How to Fix Manufacturing’s Poor Image

July 18, 2017

"The American public’s perception of manufacturing may be at an inflection point. The good news is manufacturing clearly matters to many Americans, with the vast majority viewing U.S. manufacturing as crucial to America’s economic prosperity, standard of living, and national security," said a new report. 

[IW Staff | July 13, 2017 |Industry Week]

U.S. manufacturing suffers from an important image problem that undermines its competitiveness, according to a new survey released on July 13 by Deloitte, along with the Manufacturing Institute.

Only 50% of Americans think manufacturing jobs are interesting and less than 30% are likely to encourage their children to pursue a career.

However Americans have not yet given up hope on the industry and in fact are overwhelmingly optimistic for its future: 

  • 55% believe that sector can compete globally
  • 81% that future manufacturing jobs will occur in safer and cleaner environments
  • 64% believe the industry is high-tech
  • 76% of respondents believe the U.S. needs a more strategic approach to develop manufacturing 


While the future looks bright, much needs to be done to make sure that the public, including educators and those in a position to guide talent to the industry, understand the facts, the report concludes. For example, many people feel that the industry does not offer well-paid jobs. However, workers in the sector currently earn $20,000 more including pay and benefits, compared to employees in other industry. Manufacturing holds the highest average wages ($81,289) across all private sector industries and has one of the lowest turnover rates (2.3%).

Read more at Industry Week

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  • James Crawford
    Domestic Manufacturers could improve their image by adopting the workplace culture and compensation practices of Nucor Steel, which does not feature the status distinctions at the core of Bruce’s critique.

    Unfortunately the workplace culture and compensation practices of most of our domestic manufacturers followed the historical path blazed by U.S. Steel right here in my hometown of Pittsburgh. Consequently all their critics has to do was point out the obvious, which made it impossible for good folks like Bruce to successfully defend manufacturing in the court of public opinion.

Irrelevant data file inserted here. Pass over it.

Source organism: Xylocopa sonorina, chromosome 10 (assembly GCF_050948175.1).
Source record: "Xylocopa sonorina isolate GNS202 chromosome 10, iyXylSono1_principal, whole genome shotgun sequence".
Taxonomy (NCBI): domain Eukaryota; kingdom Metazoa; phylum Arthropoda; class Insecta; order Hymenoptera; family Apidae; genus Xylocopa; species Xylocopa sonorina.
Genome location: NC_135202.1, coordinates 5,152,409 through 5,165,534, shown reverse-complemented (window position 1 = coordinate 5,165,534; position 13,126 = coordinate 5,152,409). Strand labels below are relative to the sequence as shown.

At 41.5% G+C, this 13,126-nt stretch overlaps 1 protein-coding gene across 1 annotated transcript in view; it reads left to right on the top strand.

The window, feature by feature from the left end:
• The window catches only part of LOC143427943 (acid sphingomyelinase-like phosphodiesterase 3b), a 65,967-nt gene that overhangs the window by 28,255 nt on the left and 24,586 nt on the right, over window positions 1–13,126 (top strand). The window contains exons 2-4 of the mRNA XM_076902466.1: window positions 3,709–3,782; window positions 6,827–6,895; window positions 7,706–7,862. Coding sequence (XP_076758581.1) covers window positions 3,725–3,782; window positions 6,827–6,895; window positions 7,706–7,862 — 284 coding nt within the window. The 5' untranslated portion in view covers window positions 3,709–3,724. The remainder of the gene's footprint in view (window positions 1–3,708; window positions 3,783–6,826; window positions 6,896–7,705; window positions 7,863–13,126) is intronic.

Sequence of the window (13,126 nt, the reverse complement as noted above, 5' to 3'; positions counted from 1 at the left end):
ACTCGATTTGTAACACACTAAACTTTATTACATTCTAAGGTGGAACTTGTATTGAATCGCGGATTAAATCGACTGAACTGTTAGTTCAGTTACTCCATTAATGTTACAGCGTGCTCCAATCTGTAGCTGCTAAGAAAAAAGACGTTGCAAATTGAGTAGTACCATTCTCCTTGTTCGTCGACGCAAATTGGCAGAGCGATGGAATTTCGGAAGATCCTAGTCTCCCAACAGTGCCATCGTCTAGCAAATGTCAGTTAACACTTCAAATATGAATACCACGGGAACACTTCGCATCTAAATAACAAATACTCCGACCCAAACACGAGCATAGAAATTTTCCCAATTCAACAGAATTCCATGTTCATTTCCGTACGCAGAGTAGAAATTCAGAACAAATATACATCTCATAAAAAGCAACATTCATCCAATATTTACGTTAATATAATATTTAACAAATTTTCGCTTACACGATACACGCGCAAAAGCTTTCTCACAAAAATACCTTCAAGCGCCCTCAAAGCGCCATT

• Bruce Bishop
    We are 30 years too late to “fix manufacturing’s poor image.” The journalists, academics, politicians, and economists, who hated manufacturing, did everything they could to smear manufacturing and the entrepreneurs who ran it. They succeeded in driving 8 million high paying manufacturing jobs to China, which resulted in the loss of another 20 million corollary jobs.

    Why did the journalists, academics, politicians and economists hate manufacturing? Because hourly workers, with only high school diplomas, often earned as much as they did; and manufacturing entrepreneurs sometimes became wealthy as a result of their endeavors. It was what drives socialism — envy — pure and simple.

    I worked in manufacturing for 20 years. It is true that manufacturing is often hot, dirty, noisy, and boring. However, many workers were perfectly content to do the same task over and over. Those who needed more intellectual stimulation either moved up into management, or had side businesses, or held leadership roles in their church, their community, or in civic organizations.

    Manufacturing was the only avenue for millions of high school graduates (still the majority of Americans) to provide a middle class lifestyle and raise a family on one job. Manufacturing also provided challenging and upwardly-mobile opportunities for hundreds of thousands of college graduates. Retail and service jobs, which are about all we have left, pay one-third to one-half of what manufacturing jobs paid. Now, it takes two or three jobs to support a family in a middle class lifestyle.

    The old “assembly line” manufacturing that provided well for millions of American families will not be coming back. Those “high tech” jobs are also being done in China — with essentially slave labor. The Foxconn workers who assembled your iPhone work 16 hour days, six days a week, for about $240 per month. They live in worker dorms adjacent to the factory, with suicide nets under the windows. Their room and board takes most of their wages. Do the math!

    Communist China is a criminal enterprise. We should not be doing business with China at all. Our greedy incompetent government has allowed China to steal our technology, our intellectual property, and our jobs. China is not doing this to improve the lives of their workers, but to build up their military and to enrich the honchos of the Chinese Communist Party. This will not end well for us.